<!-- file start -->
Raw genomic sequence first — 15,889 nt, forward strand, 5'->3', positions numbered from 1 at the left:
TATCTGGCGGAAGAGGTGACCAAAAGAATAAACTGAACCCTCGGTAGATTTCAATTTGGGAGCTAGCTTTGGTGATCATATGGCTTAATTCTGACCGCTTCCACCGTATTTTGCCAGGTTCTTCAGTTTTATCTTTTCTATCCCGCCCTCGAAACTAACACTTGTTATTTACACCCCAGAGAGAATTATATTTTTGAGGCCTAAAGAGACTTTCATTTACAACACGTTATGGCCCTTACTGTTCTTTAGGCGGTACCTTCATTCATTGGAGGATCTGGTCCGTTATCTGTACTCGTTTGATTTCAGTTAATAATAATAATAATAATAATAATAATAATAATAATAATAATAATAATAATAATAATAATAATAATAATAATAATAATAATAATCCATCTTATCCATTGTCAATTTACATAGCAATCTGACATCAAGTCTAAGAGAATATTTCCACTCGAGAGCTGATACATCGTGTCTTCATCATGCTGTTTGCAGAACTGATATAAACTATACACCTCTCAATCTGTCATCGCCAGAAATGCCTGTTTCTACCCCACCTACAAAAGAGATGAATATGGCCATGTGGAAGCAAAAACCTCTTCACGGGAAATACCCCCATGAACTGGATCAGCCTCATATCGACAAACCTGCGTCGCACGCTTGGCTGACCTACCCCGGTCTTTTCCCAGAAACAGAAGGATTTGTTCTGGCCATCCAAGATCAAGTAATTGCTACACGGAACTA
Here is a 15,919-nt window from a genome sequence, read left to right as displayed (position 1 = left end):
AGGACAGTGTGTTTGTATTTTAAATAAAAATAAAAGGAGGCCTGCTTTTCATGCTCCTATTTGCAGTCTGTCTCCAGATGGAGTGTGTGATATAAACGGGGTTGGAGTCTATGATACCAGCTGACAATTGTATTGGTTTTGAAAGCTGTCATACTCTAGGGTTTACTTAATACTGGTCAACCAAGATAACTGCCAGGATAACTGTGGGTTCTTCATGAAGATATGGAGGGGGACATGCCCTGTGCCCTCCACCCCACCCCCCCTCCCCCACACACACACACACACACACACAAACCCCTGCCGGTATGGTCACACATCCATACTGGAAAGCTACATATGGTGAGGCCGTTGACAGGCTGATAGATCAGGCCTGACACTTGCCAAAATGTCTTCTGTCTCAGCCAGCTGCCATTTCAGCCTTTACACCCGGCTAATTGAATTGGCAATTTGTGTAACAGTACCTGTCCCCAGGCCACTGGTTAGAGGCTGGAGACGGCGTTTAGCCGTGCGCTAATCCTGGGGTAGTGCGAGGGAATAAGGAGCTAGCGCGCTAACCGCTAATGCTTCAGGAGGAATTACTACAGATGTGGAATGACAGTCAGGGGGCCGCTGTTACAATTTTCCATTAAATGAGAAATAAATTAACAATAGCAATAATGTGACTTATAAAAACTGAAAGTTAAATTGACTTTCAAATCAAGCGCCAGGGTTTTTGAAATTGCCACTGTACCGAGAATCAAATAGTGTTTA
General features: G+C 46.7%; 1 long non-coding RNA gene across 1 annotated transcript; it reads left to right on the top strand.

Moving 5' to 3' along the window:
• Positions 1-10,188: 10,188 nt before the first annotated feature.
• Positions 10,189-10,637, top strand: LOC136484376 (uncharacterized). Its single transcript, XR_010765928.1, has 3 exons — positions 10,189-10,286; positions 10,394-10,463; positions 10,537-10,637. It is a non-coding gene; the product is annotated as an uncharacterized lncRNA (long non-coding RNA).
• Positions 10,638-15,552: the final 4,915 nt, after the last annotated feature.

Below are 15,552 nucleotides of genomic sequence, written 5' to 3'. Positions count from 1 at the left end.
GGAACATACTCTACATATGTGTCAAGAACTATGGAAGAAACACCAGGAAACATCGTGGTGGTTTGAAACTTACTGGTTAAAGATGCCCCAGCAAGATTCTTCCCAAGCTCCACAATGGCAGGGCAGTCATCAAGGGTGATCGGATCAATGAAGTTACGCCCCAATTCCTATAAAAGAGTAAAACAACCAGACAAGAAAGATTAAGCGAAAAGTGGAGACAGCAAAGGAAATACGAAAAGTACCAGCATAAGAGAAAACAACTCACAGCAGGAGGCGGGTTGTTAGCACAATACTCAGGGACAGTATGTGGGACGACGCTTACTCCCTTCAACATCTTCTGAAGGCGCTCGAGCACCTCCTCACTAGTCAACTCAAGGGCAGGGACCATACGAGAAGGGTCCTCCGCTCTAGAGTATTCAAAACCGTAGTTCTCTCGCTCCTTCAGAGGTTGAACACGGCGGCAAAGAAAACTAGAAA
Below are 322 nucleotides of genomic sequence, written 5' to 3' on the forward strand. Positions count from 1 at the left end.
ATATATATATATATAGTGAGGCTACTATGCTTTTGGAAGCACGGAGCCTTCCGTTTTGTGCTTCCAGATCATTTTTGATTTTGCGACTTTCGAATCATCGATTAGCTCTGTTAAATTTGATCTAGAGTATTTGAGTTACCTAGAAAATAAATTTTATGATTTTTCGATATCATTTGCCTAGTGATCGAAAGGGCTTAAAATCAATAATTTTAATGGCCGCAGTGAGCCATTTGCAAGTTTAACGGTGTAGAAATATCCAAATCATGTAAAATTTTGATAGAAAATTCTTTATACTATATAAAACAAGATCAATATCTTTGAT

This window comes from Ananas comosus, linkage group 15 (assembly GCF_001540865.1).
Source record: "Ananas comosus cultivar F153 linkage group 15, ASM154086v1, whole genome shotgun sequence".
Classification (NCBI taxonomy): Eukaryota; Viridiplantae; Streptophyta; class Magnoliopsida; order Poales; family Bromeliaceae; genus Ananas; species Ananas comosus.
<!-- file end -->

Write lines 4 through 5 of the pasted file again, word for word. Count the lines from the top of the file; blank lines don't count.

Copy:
AGGACAGTGTGTTTGTATTTTAAATAAAAATAAAAGGAGGCCTGCTTTTCATGCTCCTATTTGCAGTCTGTCTCCAGATGGAGTGTGTGATATAAACGGGGTTGGAGTCTATGATACCAGCTGACAATTGTATTGGTTTTGAAAGCTGTCATACTCTAGGGTTTACTTAATACTGGTCAACCAAGATAACTGCCAGGATAACTGTGGGTTCTTCATGAAGATATGGAGGGGGACATGCCCTGTGCCCTCCACCCCACCCCCCCTCCCCCACACACACACACACACACACACAAACCCCTGCCGGTATGGTCACACATCCATACTGGAAAGCTACATATGGTGAGGCCGTTGACAGGCTGATAGATCAGGCCTGACACTTGCCAAAATGTCTTCTGTCTCAGCCAGCTGCCATTTCAGCCTTTACACCCGGCTAATTGAATTGGCAATTTGTGTAACAGTACCTGTCCCCAGGCCACTGGTTAGAGGCTGGAGACGGCGTTTAGCCGTGCGCTAATCCTGGGGTAGTGCGAGGGAATAAGGAGCTAGCGCGCTAACCGCTAATGCTTCAGGAGGAATTACTACAGATGTGGAATGACAGTCAGGGGGCCGCTGTTACAATTTTCCATTAAATGAGAAATAAATTAACAATAGCAATAATGTGACTTATAAAAACTGAAAGTTAAATTGACTTTCAAATCAAGCGCCAGGGTTTTTGAAATTGCCACTGTACCGAGAATCAAATAGTGTTTA
General features: G+C 46.7%; 1 long non-coding RNA gene across 1 annotated transcript; it reads left to right on the top strand.